Saturday July 21, 2018
Home India Indian Events...

Indian Events in Australia: A Cultural Platform

1
//
462
indian girls dancing showing indian festivity
Republish
Reprint

By Megha Sharma

A huge population in Australia records itself of being from Indian origins. It is interesting to note here as well that 2005-06 observed Australia as the fourth most favorite destination for Indians as permanent migrators. The country is visited not only by students, but almost everyone who seek to settle abroad. Though there isn’t much of a parallel culture between the two countries, this number of population makes it familiar for the Indians there to reside, work and feel like being in a constant connection with their authentic identities.Many communities in the continent not only celebrate but publicize their Indian events to maintain togetherness and brotherhood. This article is thus my attempt to reach out to everyone so that this work can be spread to one and all, who wish to commemorate the Indian Cultural Events.

As Navratri is on, the Hindu festival celebrating Goddess Durga, for all the religion lovers a “Bhajan Satsang” has been organised at the Shri Shiv mandir in Minto, New South Wales. It is named “Triveni Satsang Yatra” on the 8th of April and is hosted by the Triveni Sewa Mission. One can email here, for further details of the event.  jagdish1@optusnet.com.au

Geetmala-in-Sydney-on-9th-April-2016-SLSE-India-800x531

Another event which is supposed to register a cultural evening called “Geetmala” will be held on the 9th of april in Sydney. It is a nostalgic journey into the Indian music. The show will notice performances of winners from Indian reality show, SaReGaMaPa and some beautiful performances of talented Sydney dancers. There is a special video presentation of Ameen Sayani discussing his relation with Geetmala.

An auspicious Indian festival, Baisakhi, is celebrated on the 13th of april throughout India, acknowledging the harvest of Wheat and Rice, mainly in Punjab. The major Sikh population in Australia also is peforming certain events to maintain solidarity. They are to be seen at three major cities of the land: Melbourne, Adelaide and Canberra. They are hosted on 10th of April in Adelaide and 17th April in both Melbourne and Canberra. Punjabi feast including bhangra, Bollywood dances and various other performances will be seen.

vaisakhi in canberra
vaisakhi in canberra

Vaisakhi in Canberra- 253 Crawford St, Queanbeyan, NSW (all day long)

Vaisakhi-Celebrations-in-Melbourne-on-17th-April-2016-SLSE-India-800x1132

vaisakhi celebrations, Melbourne

Vaisakhi in Melbourne- The Heritage, 512-516 High St, Epping VIC 3076, Melbourne, Melbourne (12:00-6:00 PM)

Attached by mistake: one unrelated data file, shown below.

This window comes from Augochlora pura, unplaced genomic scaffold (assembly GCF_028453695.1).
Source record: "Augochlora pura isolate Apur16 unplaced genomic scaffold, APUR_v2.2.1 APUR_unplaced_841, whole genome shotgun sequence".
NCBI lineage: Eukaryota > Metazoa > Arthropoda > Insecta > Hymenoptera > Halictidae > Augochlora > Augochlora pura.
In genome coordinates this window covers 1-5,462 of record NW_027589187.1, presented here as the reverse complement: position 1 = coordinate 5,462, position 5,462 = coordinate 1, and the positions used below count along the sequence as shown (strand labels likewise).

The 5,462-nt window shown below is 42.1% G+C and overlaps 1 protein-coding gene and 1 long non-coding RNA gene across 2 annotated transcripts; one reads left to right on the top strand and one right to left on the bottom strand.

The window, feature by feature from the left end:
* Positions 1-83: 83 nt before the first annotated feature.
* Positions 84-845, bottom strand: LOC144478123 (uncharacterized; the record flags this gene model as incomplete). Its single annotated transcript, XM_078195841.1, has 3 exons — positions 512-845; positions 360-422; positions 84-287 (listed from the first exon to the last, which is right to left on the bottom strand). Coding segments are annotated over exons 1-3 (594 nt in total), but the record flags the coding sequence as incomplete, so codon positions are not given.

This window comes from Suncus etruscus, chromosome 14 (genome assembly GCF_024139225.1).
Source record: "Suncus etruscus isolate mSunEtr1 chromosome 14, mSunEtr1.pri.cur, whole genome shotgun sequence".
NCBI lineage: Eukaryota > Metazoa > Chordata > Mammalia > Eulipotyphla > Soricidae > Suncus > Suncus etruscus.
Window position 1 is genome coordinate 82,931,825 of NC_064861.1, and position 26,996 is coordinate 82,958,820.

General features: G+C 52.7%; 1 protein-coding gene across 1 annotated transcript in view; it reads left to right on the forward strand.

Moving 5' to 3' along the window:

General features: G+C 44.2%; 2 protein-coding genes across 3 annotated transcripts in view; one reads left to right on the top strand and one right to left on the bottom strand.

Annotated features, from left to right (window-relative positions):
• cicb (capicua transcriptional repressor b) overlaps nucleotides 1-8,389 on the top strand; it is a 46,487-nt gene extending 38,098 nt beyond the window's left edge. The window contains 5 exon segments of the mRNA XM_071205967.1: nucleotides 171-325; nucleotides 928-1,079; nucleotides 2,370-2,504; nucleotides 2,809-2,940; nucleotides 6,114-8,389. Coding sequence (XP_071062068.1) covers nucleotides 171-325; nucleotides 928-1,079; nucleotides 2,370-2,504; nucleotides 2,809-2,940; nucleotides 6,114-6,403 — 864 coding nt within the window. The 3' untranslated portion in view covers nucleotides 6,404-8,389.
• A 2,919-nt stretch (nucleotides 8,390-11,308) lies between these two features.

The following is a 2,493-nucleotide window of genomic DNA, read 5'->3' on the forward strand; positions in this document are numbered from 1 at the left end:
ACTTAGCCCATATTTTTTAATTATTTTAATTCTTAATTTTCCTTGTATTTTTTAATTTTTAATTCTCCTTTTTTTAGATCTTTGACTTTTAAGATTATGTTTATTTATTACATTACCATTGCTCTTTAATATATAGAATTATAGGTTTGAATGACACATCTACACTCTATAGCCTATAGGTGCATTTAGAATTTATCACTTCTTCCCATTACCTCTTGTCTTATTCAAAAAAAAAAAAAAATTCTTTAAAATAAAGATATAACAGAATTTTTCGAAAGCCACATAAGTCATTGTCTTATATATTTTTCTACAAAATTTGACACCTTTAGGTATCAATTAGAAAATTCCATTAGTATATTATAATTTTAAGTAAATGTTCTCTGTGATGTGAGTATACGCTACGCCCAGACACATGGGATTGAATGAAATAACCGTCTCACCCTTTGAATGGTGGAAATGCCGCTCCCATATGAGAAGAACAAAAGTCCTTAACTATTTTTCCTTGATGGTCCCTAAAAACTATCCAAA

Vaisakhi-Mela-In-Adelaide-on-10th-April-2016-SLSE-INDIA-800x922

vaisakhi mela in adelaide

Vaisakhi in Adelaide- 232 North East Road, Klemzig, SA (11:00am – 9:00pm)

 

the curry festival, Sydney

the curry festival, Sydney

Sydney Curry Festival is another function not to be missed. It is a food and wine festival exhibiting the multifarious tastes of India and Asia. Being in a foreign Land, one’s own taste is always missed. Be there many hotels to try bringing the same, but there is always that missing spice or texture to it. This festival is an amazing adventure to go out with family and is to be held on 14th and 15th May 2016.

Thus, these coming days are going to observe India in Australia. With all these events, Indian representatives out there seem to work the best for the solidarity and bundle people of different Indian communities to join in and celebrate their indigenous self.

Megha is a student at the University of Delhi. She is doing her Masters in English and has done her studies in German Language. Email ID: loveme2010.ms@gmail.com. Twitter: @meghash06510344

Click here for reuse options!
Copyright 2016 NewsGram

  • sudheer naik

    This is a good news that Indian festivals are celebrated in other countries also.these cultural programmes will enlighten Indians in australia.many Indians will feel proud of this festivals in australia

SHARE
  • sudheer naik

    This is a good news that Indian festivals are celebrated in other countries also.these cultural programmes will enlighten Indians in australia.many Indians will feel proud of this festivals in australia

Next Story

Most Terrible Water Crisis Ever In History Leaves Millions Of Indians Thirsty

6 percent of GDP is very much dependent on water.

0
A woman washes clothes as her daughter bathes in the Yamuna River on a hot day in New Delhi, India, April 24, 2017.
A woman washes clothes as her daughter bathes in the Yamuna River on a hot day in New Delhi, India, April 24, 2017. VOA

Weak infrastructure and a national shortage have made water costly all over India, but Sushila Devi paid a higher price than most. It took the deaths of her husband and son to force authorities to supply it to the slum she calls home.

“They died because of the water problem, nothing else,” said Devi, 40, as she recalled how a brawl over a water tanker carrying clean drinking water in March killed her two relatives and finally prompted the government to drill a tubewell.

“Now things are better. But earlier … the water used to be rusty, we could not even wash our hands or feet with that kind of water,” she told the Thomson Reuters Foundation in Delhi.